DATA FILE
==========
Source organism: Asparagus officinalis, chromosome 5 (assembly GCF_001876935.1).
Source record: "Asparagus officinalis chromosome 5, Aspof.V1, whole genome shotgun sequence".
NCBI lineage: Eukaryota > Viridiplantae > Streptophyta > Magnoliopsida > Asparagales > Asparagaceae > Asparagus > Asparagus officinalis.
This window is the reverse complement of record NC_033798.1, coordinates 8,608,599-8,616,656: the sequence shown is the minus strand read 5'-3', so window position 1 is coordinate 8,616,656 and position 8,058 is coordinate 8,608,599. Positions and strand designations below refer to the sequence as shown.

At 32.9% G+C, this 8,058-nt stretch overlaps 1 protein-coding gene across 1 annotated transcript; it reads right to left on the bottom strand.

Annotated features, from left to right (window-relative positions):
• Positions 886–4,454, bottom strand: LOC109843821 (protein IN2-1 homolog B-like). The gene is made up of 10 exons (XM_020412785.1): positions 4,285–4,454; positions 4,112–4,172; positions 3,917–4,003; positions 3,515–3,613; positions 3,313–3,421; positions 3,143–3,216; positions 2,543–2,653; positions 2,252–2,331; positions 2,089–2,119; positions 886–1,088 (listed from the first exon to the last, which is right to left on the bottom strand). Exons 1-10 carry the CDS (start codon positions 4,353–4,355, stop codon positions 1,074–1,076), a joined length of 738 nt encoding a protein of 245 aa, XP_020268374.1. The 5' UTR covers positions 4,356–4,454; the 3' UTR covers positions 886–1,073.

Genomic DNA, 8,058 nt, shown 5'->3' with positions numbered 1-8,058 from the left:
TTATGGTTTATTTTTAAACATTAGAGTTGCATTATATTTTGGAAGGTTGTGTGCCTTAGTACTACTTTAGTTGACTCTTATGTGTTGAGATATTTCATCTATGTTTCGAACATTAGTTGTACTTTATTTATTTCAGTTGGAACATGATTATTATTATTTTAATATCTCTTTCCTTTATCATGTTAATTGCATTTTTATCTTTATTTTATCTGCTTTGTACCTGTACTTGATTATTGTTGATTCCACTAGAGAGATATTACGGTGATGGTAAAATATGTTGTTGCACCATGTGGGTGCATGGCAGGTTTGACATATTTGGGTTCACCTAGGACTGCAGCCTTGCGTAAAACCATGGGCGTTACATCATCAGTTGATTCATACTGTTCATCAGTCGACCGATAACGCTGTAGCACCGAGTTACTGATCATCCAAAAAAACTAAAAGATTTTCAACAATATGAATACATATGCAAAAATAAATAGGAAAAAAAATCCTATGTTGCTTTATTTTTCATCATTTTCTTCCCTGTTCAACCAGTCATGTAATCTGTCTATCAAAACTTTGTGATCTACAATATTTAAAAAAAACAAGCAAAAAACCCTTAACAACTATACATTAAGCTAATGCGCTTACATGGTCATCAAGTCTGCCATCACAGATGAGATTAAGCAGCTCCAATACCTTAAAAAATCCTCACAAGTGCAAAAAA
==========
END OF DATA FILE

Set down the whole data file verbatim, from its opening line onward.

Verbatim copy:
Source organism: Asparagus officinalis, chromosome 5 (assembly GCF_001876935.1).
Source record: "Asparagus officinalis chromosome 5, Aspof.V1, whole genome shotgun sequence".
NCBI lineage: Eukaryota > Viridiplantae > Streptophyta > Magnoliopsida > Asparagales > Asparagaceae > Asparagus > Asparagus officinalis.
This window is the reverse complement of record NC_033798.1, coordinates 8,608,599-8,616,656: the sequence shown is the minus strand read 5'-3', so window position 1 is coordinate 8,616,656 and position 8,058 is coordinate 8,608,599. Positions and strand designations below refer to the sequence as shown.

At 32.9% G+C, this 8,058-nt stretch overlaps 1 protein-coding gene across 1 annotated transcript; it reads right to left on the bottom strand.

Annotated features, from left to right (window-relative positions):
• Positions 886–4,454, bottom strand: LOC109843821 (protein IN2-1 homolog B-like). The gene is made up of 10 exons (XM_020412785.1): positions 4,285–4,454; positions 4,112–4,172; positions 3,917–4,003; positions 3,515–3,613; positions 3,313–3,421; positions 3,143–3,216; positions 2,543–2,653; positions 2,252–2,331; positions 2,089–2,119; positions 886–1,088 (listed from the first exon to the last, which is right to left on the bottom strand). Exons 1-10 carry the CDS (start codon positions 4,353–4,355, stop codon positions 1,074–1,076), a joined length of 738 nt encoding a protein of 245 aa, XP_020268374.1. The 5' UTR covers positions 4,356–4,454; the 3' UTR covers positions 886–1,073.

Genomic DNA, 8,058 nt, shown 5'->3' with positions numbered 1-8,058 from the left:
TTATGGTTTATTTTTAAACATTAGAGTTGCATTATATTTTGGAAGGTTGTGTGCCTTAGTACTACTTTAGTTGACTCTTATGTGTTGAGATATTTCATCTATGTTTCGAACATTAGTTGTACTTTATTTATTTCAGTTGGAACATGATTATTATTATTTTAATATCTCTTTCCTTTATCATGTTAATTGCATTTTTATCTTTATTTTATCTGCTTTGTACCTGTACTTGATTATTGTTGATTCCACTAGAGAGATATTACGGTGATGGTAAAATATGTTGTTGCACCATGTGGGTGCATGGCAGGTTTGACATATTTGGGTTCACCTAGGACTGCAGCCTTGCGTAAAACCATGGGCGTTACATCATCAGTTGATTCATACTGTTCATCAGTCGACCGATAACGCTGTAGCACCGAGTTACTGATCATCCAAAAAAACTAAAAGATTTTCAACAATATGAATACATATGCAAAAATAAATAGGAAAAAAAATCCTATGTTGCTTTATTTTTCATCATTTTCTTCCCTGTTCAACCAGTCATGTAATCTGTCTATCAAAACTTTGTGATCTACAATATTTAAAAAAAACAAGCAAAAAACCCTTAACAACTATACATTAAGCTAATGCGCTTACATGGTCATCAAGTCTGCCATCACAGATGAGATTAAGCAGCTCCAATACCTTAAAAAATCCTCACAAGTGCAAAAAA